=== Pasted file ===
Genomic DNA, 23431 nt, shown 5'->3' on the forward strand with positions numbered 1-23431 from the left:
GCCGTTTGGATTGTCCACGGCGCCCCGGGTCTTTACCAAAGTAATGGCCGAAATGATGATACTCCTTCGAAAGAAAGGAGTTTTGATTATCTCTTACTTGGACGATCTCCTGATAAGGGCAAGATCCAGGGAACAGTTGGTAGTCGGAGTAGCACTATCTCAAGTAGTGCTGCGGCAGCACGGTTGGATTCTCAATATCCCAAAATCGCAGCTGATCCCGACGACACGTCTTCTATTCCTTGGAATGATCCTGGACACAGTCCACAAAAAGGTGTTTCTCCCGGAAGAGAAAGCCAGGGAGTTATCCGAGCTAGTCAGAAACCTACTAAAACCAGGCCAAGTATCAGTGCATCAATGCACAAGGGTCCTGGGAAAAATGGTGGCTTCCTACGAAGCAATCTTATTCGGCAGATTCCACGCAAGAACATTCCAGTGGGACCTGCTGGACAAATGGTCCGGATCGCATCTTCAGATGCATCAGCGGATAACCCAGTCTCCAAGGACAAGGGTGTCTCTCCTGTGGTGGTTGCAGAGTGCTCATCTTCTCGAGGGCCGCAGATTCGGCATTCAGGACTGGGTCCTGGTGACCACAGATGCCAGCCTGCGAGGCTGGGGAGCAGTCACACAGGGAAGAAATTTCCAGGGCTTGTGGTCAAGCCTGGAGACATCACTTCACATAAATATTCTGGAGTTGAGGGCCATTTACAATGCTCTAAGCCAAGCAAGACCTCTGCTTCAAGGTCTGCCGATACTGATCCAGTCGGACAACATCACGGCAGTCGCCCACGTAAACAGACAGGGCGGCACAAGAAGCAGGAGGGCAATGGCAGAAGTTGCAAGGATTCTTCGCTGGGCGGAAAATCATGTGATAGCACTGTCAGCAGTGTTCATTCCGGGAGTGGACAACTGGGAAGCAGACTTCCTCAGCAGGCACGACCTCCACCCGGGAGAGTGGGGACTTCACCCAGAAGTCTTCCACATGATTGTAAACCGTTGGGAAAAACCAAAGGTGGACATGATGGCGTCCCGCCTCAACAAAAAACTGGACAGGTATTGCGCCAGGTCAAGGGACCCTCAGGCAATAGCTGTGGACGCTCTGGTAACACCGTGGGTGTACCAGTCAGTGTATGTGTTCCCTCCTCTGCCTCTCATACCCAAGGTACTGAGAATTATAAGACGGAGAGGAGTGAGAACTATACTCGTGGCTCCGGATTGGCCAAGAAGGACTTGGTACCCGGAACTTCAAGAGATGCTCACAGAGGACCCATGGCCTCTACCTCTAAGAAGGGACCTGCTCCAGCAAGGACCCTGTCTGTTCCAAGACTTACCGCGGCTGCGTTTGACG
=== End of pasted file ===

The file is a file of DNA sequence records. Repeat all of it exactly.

Genomic DNA, 23431 nt, shown 5'->3' on the forward strand with positions numbered 1-23431 from the left:
GCCGTTTGGATTGTCCACGGCGCCCCGGGTCTTTACCAAAGTAATGGCCGAAATGATGATACTCCTTCGAAAGAAAGGAGTTTTGATTATCTCTTACTTGGACGATCTCCTGATAAGGGCAAGATCCAGGGAACAGTTGGTAGTCGGAGTAGCACTATCTCAAGTAGTGCTGCGGCAGCACGGTTGGATTCTCAATATCCCAAAATCGCAGCTGATCCCGACGACACGTCTTCTATTCCTTGGAATGATCCTGGACACAGTCCACAAAAAGGTGTTTCTCCCGGAAGAGAAAGCCAGGGAGTTATCCGAGCTAGTCAGAAACCTACTAAAACCAGGCCAAGTATCAGTGCATCAATGCACAAGGGTCCTGGGAAAAATGGTGGCTTCCTACGAAGCAATCTTATTCGGCAGATTCCACGCAAGAACATTCCAGTGGGACCTGCTGGACAAATGGTCCGGATCGCATCTTCAGATGCATCAGCGGATAACCCAGTCTCCAAGGACAAGGGTGTCTCTCCTGTGGTGGTTGCAGAGTGCTCATCTTCTCGAGGGCCGCAGATTCGGCATTCAGGACTGGGTCCTGGTGACCACAGATGCCAGCCTGCGAGGCTGGGGAGCAGTCACACAGGGAAGAAATTTCCAGGGCTTGTGGTCAAGCCTGGAGACATCACTTCACATAAATATTCTGGAGTTGAGGGCCATTTACAATGCTCTAAGCCAAGCAAGACCTCTGCTTCAAGGTCTGCCGATACTGATCCAGTCGGACAACATCACGGCAGTCGCCCACGTAAACAGACAGGGCGGCACAAGAAGCAGGAGGGCAATGGCAGAAGTTGCAAGGATTCTTCGCTGGGCGGAAAATCATGTGATAGCACTGTCAGCAGTGTTCATTCCGGGAGTGGACAACTGGGAAGCAGACTTCCTCAGCAGGCACGACCTCCACCCGGGAGAGTGGGGACTTCACCCAGAAGTCTTCCACATGATTGTAAACCGTTGGGAAAAACCAAAGGTGGACATGATGGCGTCCCGCCTCAACAAAAAACTGGACAGGTATTGCGCCAGGTCAAGGGACCCTCAGGCAATAGCTGTGGACGCTCTGGTAACACCGTGGGTGTACCAGTCAGTGTATGTGTTCCCTCCTCTGCCTCTCATACCCAAGGTACTGAGAATTATAAGACGGAGAGGAGTGAGAACTATACTCGTGGCTCCGGATTGGCCAAGAAGGACTTGGTACCCGGAACTTCAAGAGATGCTCACAGAGGACCCATGGCCTCTACCTCTAAGAAGGGACCTGCTCCAGCAAGGACCCTGTCTGTTCCAAGACTTACCGCGGCTGCGTTTGACG